looking for argU expression vector.
nigel at nature.berkeley.edu
nigel at nature.berkeley.edu
Tue Jul 8 20:35:51 EST 1997
I've got a protein that's been making my life a nightmare...and I think
I've finally hit on the reason. Apparently I need to give e.coli a little
more argU tRNA so that it can translate it. (I've got three AGG's in a
row, as well as four pairs of AGG AGA/AGG).
Is there a commercial source for an argU overexpression vector/host? Does
anyone out there have a plasmid they'ed care to share?
thanks in advance
Nigel Walker [>======<] nigel at mendel.berkeley.edu
Dept. of Plant Biology \ Mu / (510) 642-6813 Lab
351 Koshland hall \ / (510) 642-4995 Fax
U.C. Berkeley \ / (510) 763 7862
Berkeley, CA 94720 \/ http://plantbio.berkeley.edu/~nigel
PS: here's a couple of ref's in case this interests you.
3. (BIOSIS result)
Overexpression of an mRNA dependent on rare codons inhibits protein
synthesis and cell growth.
Journal of Bacteriology, v.178, n.10, (1996): 2926-2933.
lambda's int gene contains an unusually high frequency of the rare
arginine codons AGA and AGG, as well as dual rare Arg codons at three
positions. Related work has demonstrated that Int protein expression
depends on the rare AGA tRNA. Strong transcription of the int mRNA with a
highly efficient ribosome-binding site leads to inhibition of Int protein
synthesis, alteration (if the overall pattern of cellular protein
synthesis, and cell death. Synthesis or stability of int and ampicillin
resistance mRNAs is not affected, although a portion of the untranslated
int mRNA appears to be modified in a site-specific fashion. These
phenotypes are not due to a toxic effect of the int gene product and can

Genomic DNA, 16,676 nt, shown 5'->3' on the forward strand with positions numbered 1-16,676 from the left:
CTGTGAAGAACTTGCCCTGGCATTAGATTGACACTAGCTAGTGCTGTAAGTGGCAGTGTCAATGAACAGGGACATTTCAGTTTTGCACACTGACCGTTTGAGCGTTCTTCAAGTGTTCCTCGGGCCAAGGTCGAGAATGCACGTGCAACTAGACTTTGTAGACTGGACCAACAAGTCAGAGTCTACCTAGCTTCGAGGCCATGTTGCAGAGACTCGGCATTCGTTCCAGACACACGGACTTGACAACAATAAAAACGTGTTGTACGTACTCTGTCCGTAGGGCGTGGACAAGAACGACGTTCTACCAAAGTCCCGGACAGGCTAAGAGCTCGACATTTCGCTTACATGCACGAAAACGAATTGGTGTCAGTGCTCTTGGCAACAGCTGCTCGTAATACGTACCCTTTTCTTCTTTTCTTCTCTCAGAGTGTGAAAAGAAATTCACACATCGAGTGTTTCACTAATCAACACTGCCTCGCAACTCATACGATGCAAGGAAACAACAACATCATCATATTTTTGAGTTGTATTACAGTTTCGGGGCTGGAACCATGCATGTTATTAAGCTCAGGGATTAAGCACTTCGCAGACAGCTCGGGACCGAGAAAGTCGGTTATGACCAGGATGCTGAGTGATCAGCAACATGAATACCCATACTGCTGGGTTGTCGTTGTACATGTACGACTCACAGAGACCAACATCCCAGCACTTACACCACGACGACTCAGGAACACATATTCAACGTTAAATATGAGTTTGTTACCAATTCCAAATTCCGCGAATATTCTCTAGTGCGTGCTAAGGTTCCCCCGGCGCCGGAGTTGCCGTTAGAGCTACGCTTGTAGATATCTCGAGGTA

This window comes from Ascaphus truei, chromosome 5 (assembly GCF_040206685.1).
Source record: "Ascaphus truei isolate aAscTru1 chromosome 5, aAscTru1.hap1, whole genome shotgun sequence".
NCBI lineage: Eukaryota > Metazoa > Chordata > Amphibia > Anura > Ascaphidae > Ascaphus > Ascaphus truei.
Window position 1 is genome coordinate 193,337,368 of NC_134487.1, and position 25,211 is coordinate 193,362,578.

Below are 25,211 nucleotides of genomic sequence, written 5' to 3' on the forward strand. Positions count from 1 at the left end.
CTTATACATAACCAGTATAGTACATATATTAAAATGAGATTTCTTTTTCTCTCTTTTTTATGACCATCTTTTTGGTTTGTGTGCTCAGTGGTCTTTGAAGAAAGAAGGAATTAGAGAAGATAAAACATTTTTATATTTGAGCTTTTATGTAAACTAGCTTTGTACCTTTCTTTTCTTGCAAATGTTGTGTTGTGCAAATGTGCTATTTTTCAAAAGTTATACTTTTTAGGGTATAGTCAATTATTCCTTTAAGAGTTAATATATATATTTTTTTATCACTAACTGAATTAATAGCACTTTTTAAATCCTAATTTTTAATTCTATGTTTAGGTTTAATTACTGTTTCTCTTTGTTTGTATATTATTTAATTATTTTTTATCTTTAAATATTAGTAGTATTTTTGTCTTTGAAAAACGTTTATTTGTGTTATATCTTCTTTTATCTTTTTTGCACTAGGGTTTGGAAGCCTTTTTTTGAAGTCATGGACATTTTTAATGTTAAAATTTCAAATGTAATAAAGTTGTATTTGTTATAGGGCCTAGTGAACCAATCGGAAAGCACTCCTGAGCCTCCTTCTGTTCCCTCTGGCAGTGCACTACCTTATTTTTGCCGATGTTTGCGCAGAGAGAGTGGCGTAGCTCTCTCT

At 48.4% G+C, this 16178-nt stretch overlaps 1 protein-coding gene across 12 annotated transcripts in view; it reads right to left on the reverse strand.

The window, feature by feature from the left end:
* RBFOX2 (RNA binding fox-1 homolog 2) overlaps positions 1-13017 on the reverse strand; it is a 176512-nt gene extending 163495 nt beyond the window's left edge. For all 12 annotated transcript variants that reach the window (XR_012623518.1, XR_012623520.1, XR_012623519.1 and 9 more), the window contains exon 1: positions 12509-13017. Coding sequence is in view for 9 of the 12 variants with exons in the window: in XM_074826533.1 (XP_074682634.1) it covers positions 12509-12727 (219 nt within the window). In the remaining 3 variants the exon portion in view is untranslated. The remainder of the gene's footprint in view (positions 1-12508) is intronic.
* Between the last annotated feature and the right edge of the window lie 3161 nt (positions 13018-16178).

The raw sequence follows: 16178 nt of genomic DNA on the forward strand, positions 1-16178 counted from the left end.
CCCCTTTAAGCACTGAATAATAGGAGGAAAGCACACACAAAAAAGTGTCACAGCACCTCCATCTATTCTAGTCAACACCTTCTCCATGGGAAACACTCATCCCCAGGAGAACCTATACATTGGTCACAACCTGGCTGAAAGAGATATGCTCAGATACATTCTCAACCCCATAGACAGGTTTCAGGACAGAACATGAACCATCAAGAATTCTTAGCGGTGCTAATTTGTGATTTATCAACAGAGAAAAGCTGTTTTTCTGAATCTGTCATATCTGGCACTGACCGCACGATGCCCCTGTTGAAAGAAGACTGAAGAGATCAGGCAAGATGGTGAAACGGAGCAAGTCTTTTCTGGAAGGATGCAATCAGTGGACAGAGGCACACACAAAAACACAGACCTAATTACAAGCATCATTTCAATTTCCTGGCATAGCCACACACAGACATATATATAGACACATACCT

be largely reversed by supplementation of the AGA tRNA in cells which
bear plasmids expressing the T4 AGA tRNA gene. This indicates that
depletion of the rare Arg tRNA due to ribosome stalling at multiple AGA
And AGG codons on the overexpressed int mRNA underlies all of these
phenomena. It is hypothesized that int mRNA's effects on protein
synthesis and cell viability relate to phenomena involved in lambda phage
induction and excision.
4. (BIOSIS result)
Hu, X; Shi, Q; Yang, T; Jackowski, G.
Specific replacement of consecutive AGG codons results in high-level
expression of human cardiac troponin T in Escherichia coli.
Protein Expression and Purification, v.7, n.3, (1996): 289-293.
The adult isoform of human cardiac troponin T (TnT) contains 288 amino
acids, 14 of which (4.9%) are encoded by the rarely used arginine codons
(12 AGG, 2 AGA) in Escherichia coli genes. To generate sufficient
quantity of TnT protein for antibody production, we cloned the
corresponding cDNA and expressed it in E. coli. A low-level expression of
TnT that comprised only about 1% of total cell protein was initially
observed with the use of the native cDNA. The existence of two pairs of
consecutive AGG codons (AGG-165AGG-166 and AGG-215AGG-216) in the cDNA
was suspected to be the main cause for this low-level expression. These
two pairs of consecutive AGG codons were successively replaced with the
major synonymous codon CGT by site-directed mutagenesis. As suspected, a
10-fold increase in TnT expression was obtained when one pair of the rare
arginine codons was replaced and a 40-fold increase was achieved when
both pairs of the rare codons were replaced. Our finding demonstrates the
importance of consecutive rare codons in the suppression of high-level
expression of heterologous proteins in E. coli and suggests that in order
to maximize protein expression, a similar approach may be taken with
other genes which contain consecutive rare codons.
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